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Adrenal hormones suppress cell division in the adult rat dentate gyrus

By Elizabeth Gould, Heather A. Cameron, Deborah C. Daniels, Catherine S. Woolley and Bruce S. Mcewen


The rat dentate gyrus is unusual among mammalian brain regions in that it shows cell birth well into adulthood. During development, dentate gyrus cell birth is regulated by adrenal steroids. However, it is presently unknown whether cell division in the adult is also mediated by these same factors. In order to determine whether this is the case, we combined adrenalectomy, with or without corticosterone (CORT) replacement, and 3H-thymidine autoradiography, Nissl staining, and immunohistochemistry for the glial cell markers vimentin and glial fibrillary acidic protein (GFAP) as well as for the neuronal marker neuron-specific enolase. Removal of circulating adrenal steroids resulted in a greater density of both GFAP-immunoreactive and vimentin-immunoreactive cells compared to sham-operated animals; CORT replacement prevented increases in both of these cell types. Th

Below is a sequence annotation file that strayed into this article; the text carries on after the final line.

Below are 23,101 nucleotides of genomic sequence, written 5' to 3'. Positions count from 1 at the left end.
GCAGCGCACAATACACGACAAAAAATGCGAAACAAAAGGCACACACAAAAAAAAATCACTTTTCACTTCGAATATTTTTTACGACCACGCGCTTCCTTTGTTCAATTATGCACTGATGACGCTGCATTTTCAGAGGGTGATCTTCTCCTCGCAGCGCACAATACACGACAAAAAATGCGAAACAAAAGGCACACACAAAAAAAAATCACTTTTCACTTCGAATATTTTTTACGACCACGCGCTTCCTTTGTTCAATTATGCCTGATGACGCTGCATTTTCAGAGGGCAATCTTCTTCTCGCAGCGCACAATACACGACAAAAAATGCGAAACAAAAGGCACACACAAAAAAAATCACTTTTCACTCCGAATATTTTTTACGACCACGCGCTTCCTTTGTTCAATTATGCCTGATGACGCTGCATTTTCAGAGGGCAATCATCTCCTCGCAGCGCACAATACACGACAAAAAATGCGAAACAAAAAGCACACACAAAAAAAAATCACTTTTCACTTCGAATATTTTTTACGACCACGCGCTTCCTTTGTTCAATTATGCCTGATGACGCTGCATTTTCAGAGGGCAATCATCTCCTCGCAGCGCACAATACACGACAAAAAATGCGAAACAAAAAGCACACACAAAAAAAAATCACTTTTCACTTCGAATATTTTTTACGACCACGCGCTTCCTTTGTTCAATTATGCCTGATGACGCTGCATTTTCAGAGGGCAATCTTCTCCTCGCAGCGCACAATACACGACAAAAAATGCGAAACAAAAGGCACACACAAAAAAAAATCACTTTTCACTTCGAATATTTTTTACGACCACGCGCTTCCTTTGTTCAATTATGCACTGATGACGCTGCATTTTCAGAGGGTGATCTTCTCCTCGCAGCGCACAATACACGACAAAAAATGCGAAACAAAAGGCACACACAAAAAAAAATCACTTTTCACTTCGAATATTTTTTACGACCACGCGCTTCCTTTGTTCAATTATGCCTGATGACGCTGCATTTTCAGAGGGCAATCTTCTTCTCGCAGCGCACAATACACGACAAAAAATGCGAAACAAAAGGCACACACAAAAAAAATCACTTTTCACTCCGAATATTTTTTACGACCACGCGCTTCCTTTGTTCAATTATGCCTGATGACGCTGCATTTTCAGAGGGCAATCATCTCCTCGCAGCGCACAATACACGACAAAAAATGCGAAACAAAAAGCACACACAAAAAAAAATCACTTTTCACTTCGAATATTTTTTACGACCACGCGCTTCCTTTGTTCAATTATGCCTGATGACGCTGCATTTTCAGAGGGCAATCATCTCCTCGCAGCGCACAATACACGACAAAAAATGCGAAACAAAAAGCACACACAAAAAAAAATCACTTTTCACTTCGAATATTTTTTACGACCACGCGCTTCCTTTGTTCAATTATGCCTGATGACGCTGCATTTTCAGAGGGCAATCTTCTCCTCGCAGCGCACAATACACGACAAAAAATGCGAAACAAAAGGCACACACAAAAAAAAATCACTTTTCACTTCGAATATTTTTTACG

Year: 1992
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